Proof

For L1, L2, L3, L4, L5, U1, U2, U3, U4, U5 and CO. See [27].

  • (L6). Clearly, Ri for i from 1 to n is reflexive.

  • (L7). Let xn(A)(i=1nxRi)A, and let x(i=1nxRi)AxA.

  • (L9).

    • (i) ℒn(A) ⊇ ℒn(ℒn(A)).

      The proof of (i) is clear from L7.

    • (ii) ℒn(A) ⊆ ℒn(ℒn(A)).

      Let xn(A)(i=1nxRi)A and y be any element in (i=1nxRi); then, we have yRixRi for all i = 1, 2, … , n and (i=1nyRi)(i=1nxRi)A. Thus, y ∈ ℒn(A) and x ∈ ℒn(ℒn(A)).

  • (U6), (U7).

  • (U9).

    • (i) .

      The proof of (i) can be easily obtained from U7.

    • (ii) .

      Let xUn(A)(i=1nxRi)A=, and let y be any element in (i=1nxRi); thus, yRixRi for all i = 1, 2, … , n and (i=1nyRi)(i=1nxRi). Hence, (i=1nyRi)A=. Therefore, (i=1nxRi)[Un(A)]c and .

  • (LU) This is evident from L7 and U7.

Remark 4

For any n dominance relations R1, R2, … , Rn in a non-empty set U, the following conditions do not hold true for every AU:

  • (L8) .

  • (L10) .

  • (U8) .

  • (U10) .

We show Remark 4 in the following example:

Example 4

Let U = {1, 2, 3, 4} and let two dominance relations R1 = {(1, 1), (2, 2), (3, 1), (3, 2), (3, 3), (4, 1), (4, 4)} and R2 = {(1, 1), (2, 2), (3, 1), (3, 3), (4, 1), (4, 2), (4, 4)}; then, we have 1R1 = {1}, 2R1 = {2}, 3R1 = {1, 2, 3}, 4R1 = {1, 4}, 1R2 = {1}, 2R2 = {2}, 3R2 = {1, 3}, and 4R2 = {1, 2, 4}. If A = {4}, . Thus, L8 and L10 are invalid. If B = {1, 4}, ; hence, U8 and U10 are invalid.

Definition 7

Let U be a non-empty set, and let R1, R2, … , Rn be n dominance relations on U for any set AU. The n-lower and n-upper approximations of A are defined as follows:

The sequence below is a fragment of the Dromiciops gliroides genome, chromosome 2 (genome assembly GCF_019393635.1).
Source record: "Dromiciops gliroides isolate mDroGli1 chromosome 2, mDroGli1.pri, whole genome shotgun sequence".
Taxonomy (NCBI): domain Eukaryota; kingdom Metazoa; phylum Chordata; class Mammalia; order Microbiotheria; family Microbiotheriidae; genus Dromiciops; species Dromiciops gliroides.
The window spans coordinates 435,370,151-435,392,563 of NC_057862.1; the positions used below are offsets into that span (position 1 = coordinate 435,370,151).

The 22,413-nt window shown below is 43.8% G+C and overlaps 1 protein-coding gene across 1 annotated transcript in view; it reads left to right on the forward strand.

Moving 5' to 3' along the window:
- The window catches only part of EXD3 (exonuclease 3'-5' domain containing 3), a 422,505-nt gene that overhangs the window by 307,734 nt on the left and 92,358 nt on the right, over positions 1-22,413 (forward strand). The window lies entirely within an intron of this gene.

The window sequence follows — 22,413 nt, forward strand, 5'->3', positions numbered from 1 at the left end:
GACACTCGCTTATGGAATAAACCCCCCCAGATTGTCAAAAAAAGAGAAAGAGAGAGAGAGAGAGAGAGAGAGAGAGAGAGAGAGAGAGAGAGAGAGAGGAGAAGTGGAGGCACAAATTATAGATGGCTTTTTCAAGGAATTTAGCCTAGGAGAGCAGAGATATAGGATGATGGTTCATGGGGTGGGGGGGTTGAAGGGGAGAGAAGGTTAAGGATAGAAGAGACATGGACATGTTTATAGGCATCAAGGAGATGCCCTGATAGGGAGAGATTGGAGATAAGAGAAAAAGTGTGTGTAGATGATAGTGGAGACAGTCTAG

n*(A)={(i=1nxRi):(i=1nxRi)A},Un*(A)=[n*(Ac)]c.

Proposition 5

Let U be a non-empty set, and let R1, R2, … , Rn be n dominance relations on U. The following conditions hold true for every A,BU:

  • (L1) n*(A)=[Un*(Ac)]c.

  • (L2) n*(U)=U.

  • (L3) n*(AB)=n*(A)n*(B).

  • (L4) n*(AB)n*(A)n*(B).

  • (L5) ABn*(A)n*(B).

  • (L6) n*()=.

  • (L7) n*(A)A.

  • (L9) n*(A)=n*(n*(A)).

  • (U1) Un*(A)=[n*(Ac)]c.

  • (U2) Un*()=.

  • (U3) Un*(AB)=Un*(A)Un*(B).

  • (U4) Un*(AB)Un*(A)Un*(B).

  • (U5) ABUn*(A)Un*(B).

  • (U6) Un*(U)=U.

  • (U7) AUn*(A).

  • (U9) Un*(A)=Un*(Un*(A)).

  • (CO) n*(AcB)(n*(A))cn*(B).

  • (LU) n*(A)Un*(A).

Proof

For L1, L4, L5, L6, L7, L9, U1, U4, U5, U6, U7, U9, and LU. See [27].

  • (L2). Let xn*(U). Then, there exists yU:xi=1nyRiU. Therefore, xU. On the other hand, let xU. Then, i=1n(xRi)U. Therefore, xn*(U).

  • (L3).

    • (i) inline-formula>n*(AB)n*(A)n*(B).

      Let xn*(AB). Then, there exists yU:xi=1nyRiAB. Hence, i=1nyRiA and i=1nyRiB. Therefore, xn*(A) and xn*(B).

    • (ii) n*(AB)n*(A)n*(B).

      Let xn*(A)n*(B). Then, xn*(A) and xn*(B), and there exist yU:xi=1nyRiA and zU:xi=1nzRiB. As a result, we have xRiyRi and xRizRi for all i to n. Therefore, i=1nxRii=1nyRiA and i=1nxRii=1nzRiB. Hence, xn*(AB).

  • (U2). Obvious

  • (U3).

    Un*(AB)=[n*(AB)c]c=[n*(AcBc)]c=[n*(Ac)n*(Bc)]c=[n*(Ac)]c[n*(Bc)]c=Un*(A)Un*(B)

  • (CO) Let x[n*(Ac)]cn*(B). Then, xn*(A)A and xn*(B)B. Therefore, x ∉ (AcB) and xn*(AcB).

Remark 5

For any n dominance relations R1, R2, … , Rn in a non-empty set U, the following conditions do not hold true for every AU:

  • (L8) An*(Un*(A)).

  • (L10) Un*(A)=n*(Un*(A)).

  • (U8) AUn*(n*(A)).

  • (U10) n*(A)=Un*(n*(A)).

We show Remark 5 in the following example:

Example 5